5 Video Conferencing Trends to Watch in 2020/2021


Facebook Twitter Linkedin Copy link post URL copied
3 min read

In just the last decade, we’ve seen video conferencing technology make tremendous strides in the workplace. As remote work grew 159% between 2005 and 2017, video conferencing came along for the ride, with an estimated 58% of businesses now using video conferencing for their everyday operations. And as organizations around the world increasingly embrace distributed workforces, that momentum is only going to continue.

What can we expect to see this year in terms of video conferencing innovations? Here are some trends to look out for:

1. User experience will be a key focus for video meetings

Tools like FaceTime and WhatsApp are some of the most widely used video calling tools in the consumer market today. What makes them so popular? They’re easy to use. Just one tap of a button and you’re connected to people anywhere in the world. This focus on the user experience is trickling into the professional world.

Organizations (and their employees) are going to move towards video conferencing solutions that offer the best user experience. For example, if you had to spend several minutes digging through your emails or team messaging app for a meeting ID (and possibly password), you’d be more than frustrated. Meetings should be quick to prepare for and effortless to join.

When it comes to video, organizations will move towards solutions that make video conferencing as easy as starting a FaceTime call and as feature-rich as a professional meeting. Browser-based video solutions like RingCentral Video allow users to join meetings with colleagues and customers with just the click of a link. No need to download and maintain apps or set up any meeting IDs. Everything lives in browsers so users can jump straight into the conversation.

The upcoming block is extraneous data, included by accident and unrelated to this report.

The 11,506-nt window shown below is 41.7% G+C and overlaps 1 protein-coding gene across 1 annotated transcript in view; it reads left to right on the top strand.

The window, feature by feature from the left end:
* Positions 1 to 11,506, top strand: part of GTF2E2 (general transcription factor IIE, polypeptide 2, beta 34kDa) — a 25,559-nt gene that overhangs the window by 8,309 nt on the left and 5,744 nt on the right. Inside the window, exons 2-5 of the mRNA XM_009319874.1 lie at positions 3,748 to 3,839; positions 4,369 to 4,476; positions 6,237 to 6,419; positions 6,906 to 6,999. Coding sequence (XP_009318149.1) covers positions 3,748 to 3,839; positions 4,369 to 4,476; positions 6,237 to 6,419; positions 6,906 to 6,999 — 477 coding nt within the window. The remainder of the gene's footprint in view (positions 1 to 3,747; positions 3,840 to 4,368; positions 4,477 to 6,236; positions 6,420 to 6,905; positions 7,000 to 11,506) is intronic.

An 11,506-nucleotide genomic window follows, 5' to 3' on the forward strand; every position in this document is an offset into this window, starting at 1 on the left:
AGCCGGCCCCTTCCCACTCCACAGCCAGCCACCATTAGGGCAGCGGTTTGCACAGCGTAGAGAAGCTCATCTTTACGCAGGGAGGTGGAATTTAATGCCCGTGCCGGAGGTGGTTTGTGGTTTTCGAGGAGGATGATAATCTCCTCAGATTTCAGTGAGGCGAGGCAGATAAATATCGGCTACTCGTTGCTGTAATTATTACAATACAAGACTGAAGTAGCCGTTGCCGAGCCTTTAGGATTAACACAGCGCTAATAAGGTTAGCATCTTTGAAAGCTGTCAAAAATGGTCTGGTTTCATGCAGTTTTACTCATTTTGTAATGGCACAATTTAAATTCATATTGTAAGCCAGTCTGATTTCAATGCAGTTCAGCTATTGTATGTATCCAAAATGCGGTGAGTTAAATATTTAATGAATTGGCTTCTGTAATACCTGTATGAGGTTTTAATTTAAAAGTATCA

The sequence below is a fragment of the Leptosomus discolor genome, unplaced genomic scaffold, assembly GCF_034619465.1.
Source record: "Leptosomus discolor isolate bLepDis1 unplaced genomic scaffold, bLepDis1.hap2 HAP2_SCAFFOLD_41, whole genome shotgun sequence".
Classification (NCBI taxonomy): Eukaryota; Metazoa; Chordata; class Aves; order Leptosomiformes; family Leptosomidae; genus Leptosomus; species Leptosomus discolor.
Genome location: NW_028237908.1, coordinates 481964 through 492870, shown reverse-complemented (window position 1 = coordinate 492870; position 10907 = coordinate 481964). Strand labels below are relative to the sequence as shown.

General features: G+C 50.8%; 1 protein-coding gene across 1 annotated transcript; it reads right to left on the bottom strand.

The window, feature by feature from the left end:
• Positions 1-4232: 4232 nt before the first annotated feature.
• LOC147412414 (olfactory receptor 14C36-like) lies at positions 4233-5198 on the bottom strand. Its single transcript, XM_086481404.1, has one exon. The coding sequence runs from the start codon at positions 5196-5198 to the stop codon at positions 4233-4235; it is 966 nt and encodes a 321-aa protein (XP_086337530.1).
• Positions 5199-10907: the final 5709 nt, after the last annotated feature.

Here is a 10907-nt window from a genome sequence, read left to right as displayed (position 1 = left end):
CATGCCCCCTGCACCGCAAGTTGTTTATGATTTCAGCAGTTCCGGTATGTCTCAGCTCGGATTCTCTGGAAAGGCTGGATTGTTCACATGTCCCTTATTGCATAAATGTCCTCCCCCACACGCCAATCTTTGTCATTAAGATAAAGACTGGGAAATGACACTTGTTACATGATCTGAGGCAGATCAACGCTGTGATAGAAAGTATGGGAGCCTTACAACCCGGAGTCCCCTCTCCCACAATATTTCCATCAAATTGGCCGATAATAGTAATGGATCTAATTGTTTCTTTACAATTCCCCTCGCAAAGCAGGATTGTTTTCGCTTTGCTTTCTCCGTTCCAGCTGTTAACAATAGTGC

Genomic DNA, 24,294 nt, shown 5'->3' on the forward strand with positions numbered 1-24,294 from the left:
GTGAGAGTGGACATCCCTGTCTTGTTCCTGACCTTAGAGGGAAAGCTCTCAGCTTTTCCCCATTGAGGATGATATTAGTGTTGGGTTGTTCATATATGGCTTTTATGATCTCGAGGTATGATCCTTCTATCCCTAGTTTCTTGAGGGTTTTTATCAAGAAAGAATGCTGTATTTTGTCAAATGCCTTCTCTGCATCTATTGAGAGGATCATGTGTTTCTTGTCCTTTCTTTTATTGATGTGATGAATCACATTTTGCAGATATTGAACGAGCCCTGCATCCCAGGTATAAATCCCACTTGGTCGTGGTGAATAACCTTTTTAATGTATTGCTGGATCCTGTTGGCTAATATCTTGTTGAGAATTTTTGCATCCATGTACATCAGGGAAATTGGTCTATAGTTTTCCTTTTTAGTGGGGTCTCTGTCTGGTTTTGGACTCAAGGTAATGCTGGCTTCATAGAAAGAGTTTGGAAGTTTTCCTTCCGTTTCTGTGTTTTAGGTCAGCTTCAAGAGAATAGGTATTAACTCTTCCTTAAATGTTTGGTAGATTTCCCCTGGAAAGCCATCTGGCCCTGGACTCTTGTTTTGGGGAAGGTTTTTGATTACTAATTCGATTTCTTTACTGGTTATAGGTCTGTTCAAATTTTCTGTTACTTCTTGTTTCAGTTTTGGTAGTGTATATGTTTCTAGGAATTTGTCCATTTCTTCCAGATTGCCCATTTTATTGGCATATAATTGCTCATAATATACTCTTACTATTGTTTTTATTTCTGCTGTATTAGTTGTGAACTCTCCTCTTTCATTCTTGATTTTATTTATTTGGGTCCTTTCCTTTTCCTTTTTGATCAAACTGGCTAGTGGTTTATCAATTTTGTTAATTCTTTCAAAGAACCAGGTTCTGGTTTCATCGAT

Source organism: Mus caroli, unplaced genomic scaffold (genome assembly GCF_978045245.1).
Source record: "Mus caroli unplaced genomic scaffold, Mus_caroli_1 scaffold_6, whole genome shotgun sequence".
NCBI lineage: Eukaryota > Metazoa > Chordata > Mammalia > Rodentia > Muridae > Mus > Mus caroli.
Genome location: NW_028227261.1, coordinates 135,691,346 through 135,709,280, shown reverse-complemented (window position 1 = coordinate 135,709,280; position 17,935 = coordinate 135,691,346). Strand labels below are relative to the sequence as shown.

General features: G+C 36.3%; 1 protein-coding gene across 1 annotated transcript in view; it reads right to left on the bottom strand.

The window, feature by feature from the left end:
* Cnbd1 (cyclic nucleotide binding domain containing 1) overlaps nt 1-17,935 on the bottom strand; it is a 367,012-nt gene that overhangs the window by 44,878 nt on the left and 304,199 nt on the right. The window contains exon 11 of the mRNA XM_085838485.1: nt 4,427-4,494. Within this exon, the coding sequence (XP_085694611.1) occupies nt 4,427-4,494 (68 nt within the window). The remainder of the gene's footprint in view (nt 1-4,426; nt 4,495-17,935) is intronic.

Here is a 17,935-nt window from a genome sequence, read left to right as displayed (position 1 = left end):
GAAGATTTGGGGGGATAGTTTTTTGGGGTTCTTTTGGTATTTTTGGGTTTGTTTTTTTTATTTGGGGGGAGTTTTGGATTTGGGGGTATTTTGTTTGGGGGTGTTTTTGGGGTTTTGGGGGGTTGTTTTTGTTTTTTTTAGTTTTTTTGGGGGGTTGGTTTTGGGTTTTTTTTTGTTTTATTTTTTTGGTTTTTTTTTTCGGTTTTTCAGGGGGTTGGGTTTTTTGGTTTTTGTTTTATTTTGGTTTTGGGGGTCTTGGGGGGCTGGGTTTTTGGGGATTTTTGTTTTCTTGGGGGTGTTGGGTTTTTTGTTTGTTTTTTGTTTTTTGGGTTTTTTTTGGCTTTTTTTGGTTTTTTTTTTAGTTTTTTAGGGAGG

2. Video quality will be critically important

As distributed workforces and video conferencing continue to grow in the enterprise, having video quality that’s just “good enough” isn’t going to cut it. Employees (especially remote workers) need to connect with their colleagues and customers in a way that replicates in-person interactions. Video quality is key to achieving that.

Going forward, HD video and audio will become the standard for video conferencing. We might also begin to see initial testing of UHD (ultra-high-definition) 4K video meetings, as computer and mobile displays—as well as internet performance—are starting to support that resolution.  

3. Video meetings will see more integrations with productivity tools

With the average business meeting running about an hour, the cost of ineffective meetings to an organization can add up very quickly. In addition to the financial costs ($37 billion in the US alone), a recent survey showed that poorly organized meetings can lead to consequences like lost time, confusion, loss of focus, slow progress, and even weakened client/supplier relationships.